In the last few months, a ray of hope for would-be passengers has emerged. But even that has a lot of questions hanging over it.
From why the feds are issuing threats now to the difference between commuter rail and light rail.
At issue are crossing gates that, in some instances, come down too early and stay down too long.
In its filing, Denver Transit Partners also urged the court to reject RTD’s counterclaims.
The filing paints a chaotic portrait of the months and years leading up to the A Line opening in April 2016.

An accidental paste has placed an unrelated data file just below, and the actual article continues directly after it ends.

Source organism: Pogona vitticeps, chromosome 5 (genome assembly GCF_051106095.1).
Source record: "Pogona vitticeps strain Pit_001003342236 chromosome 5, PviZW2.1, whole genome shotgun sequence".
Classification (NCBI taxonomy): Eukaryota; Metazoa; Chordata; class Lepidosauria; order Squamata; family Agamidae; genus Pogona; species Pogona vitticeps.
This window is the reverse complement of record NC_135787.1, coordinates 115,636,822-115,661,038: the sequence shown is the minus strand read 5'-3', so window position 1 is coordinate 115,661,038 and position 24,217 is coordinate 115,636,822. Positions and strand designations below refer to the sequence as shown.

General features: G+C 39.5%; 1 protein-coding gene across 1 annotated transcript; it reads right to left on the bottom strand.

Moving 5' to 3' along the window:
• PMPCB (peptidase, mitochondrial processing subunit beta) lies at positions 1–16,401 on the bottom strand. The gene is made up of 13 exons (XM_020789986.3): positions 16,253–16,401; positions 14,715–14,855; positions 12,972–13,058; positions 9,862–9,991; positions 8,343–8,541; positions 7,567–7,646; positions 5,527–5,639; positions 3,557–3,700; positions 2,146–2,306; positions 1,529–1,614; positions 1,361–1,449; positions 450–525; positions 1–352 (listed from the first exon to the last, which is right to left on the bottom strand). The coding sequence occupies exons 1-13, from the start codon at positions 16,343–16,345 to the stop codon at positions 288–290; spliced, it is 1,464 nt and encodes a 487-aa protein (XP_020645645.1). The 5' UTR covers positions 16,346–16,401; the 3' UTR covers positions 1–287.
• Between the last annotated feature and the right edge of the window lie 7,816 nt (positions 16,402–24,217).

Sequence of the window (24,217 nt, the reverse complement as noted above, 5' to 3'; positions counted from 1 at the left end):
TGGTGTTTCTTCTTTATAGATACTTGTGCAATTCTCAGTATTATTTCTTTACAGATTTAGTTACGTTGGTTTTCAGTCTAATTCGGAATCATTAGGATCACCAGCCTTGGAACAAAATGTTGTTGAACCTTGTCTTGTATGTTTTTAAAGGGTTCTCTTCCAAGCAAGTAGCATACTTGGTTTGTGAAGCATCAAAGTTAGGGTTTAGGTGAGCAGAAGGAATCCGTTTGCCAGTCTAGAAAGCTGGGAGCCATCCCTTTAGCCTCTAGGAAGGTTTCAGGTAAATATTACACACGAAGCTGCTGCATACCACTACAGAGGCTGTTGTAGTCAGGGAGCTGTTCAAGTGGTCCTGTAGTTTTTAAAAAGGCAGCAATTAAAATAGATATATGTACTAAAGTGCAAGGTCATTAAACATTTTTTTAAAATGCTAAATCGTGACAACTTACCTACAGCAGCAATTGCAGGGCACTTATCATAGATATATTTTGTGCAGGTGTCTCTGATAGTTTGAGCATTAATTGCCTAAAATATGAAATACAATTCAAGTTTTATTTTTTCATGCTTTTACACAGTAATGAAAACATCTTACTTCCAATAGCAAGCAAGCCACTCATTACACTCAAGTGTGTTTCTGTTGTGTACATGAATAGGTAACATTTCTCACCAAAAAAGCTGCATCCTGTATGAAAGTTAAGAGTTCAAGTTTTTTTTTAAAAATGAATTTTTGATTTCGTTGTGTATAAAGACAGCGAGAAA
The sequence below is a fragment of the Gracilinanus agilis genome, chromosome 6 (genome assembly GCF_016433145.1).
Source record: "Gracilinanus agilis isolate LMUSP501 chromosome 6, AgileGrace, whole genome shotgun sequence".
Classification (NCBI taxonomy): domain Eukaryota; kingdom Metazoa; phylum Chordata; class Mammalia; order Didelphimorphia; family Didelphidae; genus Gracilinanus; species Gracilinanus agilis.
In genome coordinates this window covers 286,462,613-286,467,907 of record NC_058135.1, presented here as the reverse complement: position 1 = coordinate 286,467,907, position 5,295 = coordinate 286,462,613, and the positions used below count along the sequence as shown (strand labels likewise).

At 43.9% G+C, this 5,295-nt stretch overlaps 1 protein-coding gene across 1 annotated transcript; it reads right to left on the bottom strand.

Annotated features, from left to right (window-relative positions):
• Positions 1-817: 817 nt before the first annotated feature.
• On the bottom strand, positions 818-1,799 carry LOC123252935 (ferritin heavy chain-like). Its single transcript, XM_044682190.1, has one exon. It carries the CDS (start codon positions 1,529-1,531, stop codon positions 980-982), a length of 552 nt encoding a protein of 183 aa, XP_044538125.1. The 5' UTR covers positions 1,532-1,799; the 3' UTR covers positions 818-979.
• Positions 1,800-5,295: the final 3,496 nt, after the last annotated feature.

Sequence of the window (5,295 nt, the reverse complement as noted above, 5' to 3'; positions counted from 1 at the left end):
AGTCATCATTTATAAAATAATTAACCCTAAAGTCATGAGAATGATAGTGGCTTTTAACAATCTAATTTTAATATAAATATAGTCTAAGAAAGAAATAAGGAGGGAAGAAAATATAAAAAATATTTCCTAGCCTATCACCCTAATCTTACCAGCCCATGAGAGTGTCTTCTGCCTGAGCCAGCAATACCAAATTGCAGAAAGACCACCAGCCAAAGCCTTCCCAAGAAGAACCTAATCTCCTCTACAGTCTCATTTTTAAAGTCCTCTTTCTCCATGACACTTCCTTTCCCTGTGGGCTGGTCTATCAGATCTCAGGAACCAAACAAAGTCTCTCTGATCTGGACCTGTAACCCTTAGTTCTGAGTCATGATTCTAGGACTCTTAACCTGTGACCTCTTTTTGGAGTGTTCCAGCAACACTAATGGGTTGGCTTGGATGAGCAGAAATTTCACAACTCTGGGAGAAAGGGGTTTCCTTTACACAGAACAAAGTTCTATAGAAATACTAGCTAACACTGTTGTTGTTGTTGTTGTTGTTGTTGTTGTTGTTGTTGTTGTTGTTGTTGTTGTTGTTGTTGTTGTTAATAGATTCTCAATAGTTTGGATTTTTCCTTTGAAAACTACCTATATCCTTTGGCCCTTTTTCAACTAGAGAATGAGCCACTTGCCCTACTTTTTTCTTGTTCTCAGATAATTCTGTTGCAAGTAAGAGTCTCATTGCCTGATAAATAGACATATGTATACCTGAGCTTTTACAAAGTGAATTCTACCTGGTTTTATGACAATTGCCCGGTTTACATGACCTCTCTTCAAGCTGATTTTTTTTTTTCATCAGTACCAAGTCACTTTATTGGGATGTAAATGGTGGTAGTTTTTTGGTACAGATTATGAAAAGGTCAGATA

The Denver Post reports a "safety critical software problem" at some crossings prompted the return of the guards.
Internal disciplinary records obtained by CPR News show engineers have made dozens of serious mistakes in the last two years.
The hold-up is over the wireless system that controls the A, B and G lines’ crossing gates.
The PUC Chairman took issue with an RTD spokesman's comment about the regulatory process.
The two lines, which opened in 2016, have had significant technical issues with crossing arms that come down too early and stay down too late.